[91] The President and vice president of the Higher Council of the Magistracy are respectively the President of the Republic and the Minister of Justice. Other members of the Council include the President, vice President and Procureur General of the Supreme Court, the General Inspector of the Judiciary and Penitentiary Administration and three Magistrates elected by their peers. See generally Diop (n 1 above) Chapitre 2 : Les facteurs garantissant l’indépendance de la justice.

[92] Jourde (n 4 above) 15-16.

[93] Diop (n 1 above) Chapitre 2 : Resources humaines et formation.

[94] n 92 above.

[95] Article 10 of Ordinance 2007/006.

[96] Civil Law allows victims of criminal offences to attach a civil claim for damages to the criminal case prosecuted by the state rather than having to institute a whole new civil suit. A victim who institutes such a claim is called partie civile.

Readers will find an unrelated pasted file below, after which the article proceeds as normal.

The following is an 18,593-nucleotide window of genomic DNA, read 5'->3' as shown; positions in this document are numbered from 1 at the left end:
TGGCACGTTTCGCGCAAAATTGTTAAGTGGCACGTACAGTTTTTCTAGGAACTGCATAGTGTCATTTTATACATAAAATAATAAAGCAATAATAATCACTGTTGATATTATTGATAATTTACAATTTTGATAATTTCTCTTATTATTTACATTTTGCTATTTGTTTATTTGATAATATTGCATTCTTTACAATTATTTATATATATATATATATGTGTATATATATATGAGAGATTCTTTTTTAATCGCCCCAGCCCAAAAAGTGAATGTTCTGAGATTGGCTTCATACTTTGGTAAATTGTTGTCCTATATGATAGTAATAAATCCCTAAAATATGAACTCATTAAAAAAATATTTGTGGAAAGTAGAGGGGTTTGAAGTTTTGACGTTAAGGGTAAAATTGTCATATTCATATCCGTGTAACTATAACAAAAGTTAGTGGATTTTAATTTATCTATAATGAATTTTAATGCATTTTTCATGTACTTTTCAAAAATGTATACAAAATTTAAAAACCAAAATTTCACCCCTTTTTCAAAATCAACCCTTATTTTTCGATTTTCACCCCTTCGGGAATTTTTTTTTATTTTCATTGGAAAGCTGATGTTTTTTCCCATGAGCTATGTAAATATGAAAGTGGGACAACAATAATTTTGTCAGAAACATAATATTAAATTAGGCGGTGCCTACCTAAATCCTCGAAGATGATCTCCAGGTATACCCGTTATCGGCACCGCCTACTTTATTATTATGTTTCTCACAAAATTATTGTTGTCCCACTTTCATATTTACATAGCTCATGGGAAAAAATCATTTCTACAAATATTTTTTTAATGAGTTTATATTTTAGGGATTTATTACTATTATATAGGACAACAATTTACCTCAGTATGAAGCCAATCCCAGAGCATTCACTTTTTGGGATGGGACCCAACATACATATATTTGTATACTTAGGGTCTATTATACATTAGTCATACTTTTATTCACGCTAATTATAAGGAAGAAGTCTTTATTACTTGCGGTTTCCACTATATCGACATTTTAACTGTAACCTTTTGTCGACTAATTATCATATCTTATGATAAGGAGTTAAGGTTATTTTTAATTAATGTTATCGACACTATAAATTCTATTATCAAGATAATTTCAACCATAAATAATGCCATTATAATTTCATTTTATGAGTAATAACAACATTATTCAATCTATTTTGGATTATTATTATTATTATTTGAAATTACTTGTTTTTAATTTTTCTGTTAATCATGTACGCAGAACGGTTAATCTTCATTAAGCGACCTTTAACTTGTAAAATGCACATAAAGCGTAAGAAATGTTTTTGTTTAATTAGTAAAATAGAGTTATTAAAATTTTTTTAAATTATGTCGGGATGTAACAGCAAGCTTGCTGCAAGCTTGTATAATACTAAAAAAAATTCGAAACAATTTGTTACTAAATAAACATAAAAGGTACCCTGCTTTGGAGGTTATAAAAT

[97] Articles 41 and 71 of the Criminal Procedure Code.

[98] This may be the Criminal Court, the criminal chamber of the Wilaya court or the Moughataa court depending on whether the final charges retained qualify respectively as felony, misdemeanours or simple offences.

[99] There does not exist like in the United Kingdom the distinction barrister and solicitor or attorney and advocate like in South Africa or the avocats and avoués of France.

[100] See the Bar website

[101] This is particularly important if one takes into consideration the fact that the first law regulating the profession of barrister in Mauritania (Decree nº 75.163 of 15 May 1975) placed the profession under the control of a Commission which was presided by the Minister of Justice and comprised as members the Procureur General of the Supreme Court, the president of the tribunal of first instance, a representative of the then single party (Parti du Peuple Mauritanien), a barrister designated by his peers and a civil servant of the ministry of Justice who ran the Secretariat of the Commission.

[102] See (n 10o above).

[103] Article 8 of Law nº 97-048.